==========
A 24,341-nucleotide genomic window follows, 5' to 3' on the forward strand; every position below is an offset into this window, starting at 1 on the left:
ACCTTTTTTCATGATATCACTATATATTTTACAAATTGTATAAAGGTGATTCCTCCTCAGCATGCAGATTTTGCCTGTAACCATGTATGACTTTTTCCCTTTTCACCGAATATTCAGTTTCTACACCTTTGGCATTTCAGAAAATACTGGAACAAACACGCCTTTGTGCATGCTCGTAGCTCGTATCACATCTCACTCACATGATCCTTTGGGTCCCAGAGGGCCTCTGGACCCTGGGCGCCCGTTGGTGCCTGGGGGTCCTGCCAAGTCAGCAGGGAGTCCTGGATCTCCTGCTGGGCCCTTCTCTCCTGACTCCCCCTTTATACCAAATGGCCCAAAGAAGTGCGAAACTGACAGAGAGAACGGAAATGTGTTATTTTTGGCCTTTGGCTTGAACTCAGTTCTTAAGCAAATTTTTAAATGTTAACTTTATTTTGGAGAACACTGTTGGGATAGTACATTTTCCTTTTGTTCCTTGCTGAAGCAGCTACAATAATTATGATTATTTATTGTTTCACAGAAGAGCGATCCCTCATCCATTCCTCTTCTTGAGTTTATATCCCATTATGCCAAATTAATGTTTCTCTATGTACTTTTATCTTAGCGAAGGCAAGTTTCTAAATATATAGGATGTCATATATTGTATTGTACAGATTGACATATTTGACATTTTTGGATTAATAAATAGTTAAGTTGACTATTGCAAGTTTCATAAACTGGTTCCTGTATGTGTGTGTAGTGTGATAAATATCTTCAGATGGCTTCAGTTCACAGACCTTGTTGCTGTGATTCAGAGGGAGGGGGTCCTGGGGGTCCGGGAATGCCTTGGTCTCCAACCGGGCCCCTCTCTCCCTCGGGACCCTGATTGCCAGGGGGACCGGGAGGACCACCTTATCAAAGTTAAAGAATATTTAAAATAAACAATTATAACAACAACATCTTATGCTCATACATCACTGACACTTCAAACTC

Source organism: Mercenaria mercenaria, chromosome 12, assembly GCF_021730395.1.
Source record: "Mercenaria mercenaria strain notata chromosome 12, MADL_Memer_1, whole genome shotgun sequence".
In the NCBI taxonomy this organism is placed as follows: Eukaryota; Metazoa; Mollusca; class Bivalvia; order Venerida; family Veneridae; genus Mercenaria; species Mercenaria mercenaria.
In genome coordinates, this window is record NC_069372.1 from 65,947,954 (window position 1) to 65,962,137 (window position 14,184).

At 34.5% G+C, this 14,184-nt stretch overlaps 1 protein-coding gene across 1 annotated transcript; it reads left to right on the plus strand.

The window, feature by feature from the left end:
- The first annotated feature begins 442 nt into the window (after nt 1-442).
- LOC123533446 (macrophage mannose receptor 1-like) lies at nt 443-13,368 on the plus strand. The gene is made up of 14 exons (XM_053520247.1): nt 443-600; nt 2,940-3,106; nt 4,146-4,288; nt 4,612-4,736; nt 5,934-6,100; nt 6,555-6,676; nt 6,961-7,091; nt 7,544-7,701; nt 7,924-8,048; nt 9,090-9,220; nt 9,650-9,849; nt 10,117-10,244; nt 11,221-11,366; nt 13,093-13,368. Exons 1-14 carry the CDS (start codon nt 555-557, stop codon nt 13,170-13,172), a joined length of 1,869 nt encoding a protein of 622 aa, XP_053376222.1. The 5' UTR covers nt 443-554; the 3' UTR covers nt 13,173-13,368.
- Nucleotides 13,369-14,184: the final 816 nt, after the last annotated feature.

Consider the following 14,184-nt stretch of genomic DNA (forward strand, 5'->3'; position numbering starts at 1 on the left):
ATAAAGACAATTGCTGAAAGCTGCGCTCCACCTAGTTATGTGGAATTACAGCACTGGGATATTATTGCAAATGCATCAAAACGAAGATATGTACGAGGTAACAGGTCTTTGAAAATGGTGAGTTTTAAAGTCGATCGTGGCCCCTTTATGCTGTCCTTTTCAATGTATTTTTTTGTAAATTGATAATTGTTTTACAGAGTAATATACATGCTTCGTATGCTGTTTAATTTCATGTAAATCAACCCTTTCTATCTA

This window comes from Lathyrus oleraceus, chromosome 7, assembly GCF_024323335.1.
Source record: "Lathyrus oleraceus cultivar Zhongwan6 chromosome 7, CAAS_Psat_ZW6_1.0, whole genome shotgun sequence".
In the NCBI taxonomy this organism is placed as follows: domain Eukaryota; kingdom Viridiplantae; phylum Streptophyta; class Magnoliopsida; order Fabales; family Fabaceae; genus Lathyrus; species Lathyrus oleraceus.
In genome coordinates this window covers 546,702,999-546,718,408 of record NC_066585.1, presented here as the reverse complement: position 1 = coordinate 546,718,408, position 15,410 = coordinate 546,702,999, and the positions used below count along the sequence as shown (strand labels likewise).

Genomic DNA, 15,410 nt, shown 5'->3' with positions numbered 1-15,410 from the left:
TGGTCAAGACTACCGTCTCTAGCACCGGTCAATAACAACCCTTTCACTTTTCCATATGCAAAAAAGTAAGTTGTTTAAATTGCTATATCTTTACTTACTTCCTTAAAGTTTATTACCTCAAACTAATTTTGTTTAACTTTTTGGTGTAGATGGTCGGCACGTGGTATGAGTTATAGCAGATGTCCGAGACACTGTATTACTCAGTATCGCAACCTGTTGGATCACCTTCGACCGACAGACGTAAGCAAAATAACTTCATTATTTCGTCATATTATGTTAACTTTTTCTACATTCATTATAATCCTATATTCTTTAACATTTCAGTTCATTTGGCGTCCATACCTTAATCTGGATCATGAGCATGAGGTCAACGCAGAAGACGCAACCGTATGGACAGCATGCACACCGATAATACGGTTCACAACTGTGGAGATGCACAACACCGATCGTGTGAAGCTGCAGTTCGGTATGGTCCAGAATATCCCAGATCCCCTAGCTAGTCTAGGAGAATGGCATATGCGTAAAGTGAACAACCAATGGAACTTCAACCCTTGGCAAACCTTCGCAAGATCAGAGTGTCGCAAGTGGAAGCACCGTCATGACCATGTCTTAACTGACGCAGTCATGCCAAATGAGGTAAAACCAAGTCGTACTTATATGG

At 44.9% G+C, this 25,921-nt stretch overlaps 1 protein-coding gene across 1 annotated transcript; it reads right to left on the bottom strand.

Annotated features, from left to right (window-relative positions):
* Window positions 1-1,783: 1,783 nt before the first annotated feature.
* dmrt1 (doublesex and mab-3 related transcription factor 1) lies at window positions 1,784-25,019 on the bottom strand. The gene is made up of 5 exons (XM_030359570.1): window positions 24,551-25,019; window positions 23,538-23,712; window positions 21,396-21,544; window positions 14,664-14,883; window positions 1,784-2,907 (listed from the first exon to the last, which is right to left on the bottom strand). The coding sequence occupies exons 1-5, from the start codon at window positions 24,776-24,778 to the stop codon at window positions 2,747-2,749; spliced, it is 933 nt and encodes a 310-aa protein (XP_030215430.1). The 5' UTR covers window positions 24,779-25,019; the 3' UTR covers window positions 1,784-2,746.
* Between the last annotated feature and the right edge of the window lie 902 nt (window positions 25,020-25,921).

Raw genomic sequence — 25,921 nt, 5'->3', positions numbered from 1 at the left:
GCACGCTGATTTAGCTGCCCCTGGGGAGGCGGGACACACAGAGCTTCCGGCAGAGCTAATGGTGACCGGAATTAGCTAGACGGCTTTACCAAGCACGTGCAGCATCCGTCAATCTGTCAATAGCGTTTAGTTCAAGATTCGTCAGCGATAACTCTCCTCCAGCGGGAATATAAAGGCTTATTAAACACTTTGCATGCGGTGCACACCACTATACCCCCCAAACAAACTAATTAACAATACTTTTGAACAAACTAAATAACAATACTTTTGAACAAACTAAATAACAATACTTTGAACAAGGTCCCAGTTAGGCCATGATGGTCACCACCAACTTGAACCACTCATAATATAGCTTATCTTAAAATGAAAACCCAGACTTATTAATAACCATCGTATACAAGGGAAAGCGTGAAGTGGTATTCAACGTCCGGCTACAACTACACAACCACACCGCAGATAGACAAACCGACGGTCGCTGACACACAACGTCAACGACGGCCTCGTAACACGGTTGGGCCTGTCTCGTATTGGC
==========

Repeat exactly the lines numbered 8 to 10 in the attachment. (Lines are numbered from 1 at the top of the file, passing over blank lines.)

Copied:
The window, feature by feature from the left end:
- The first annotated feature begins 442 nt into the window (after nt 1-442).
- LOC123533446 (macrophage mannose receptor 1-like) lies at nt 443-13,368 on the plus strand. The gene is made up of 14 exons (XM_053520247.1): nt 443-600; nt 2,940-3,106; nt 4,146-4,288; nt 4,612-4,736; nt 5,934-6,100; nt 6,555-6,676; nt 6,961-7,091; nt 7,544-7,701; nt 7,924-8,048; nt 9,090-9,220; nt 9,650-9,849; nt 10,117-10,244; nt 11,221-11,366; nt 13,093-13,368. Exons 1-14 carry the CDS (start codon nt 555-557, stop codon nt 13,170-13,172), a joined length of 1,869 nt encoding a protein of 622 aa, XP_053376222.1. The 5' UTR covers nt 443-554; the 3' UTR covers nt 13,173-13,368.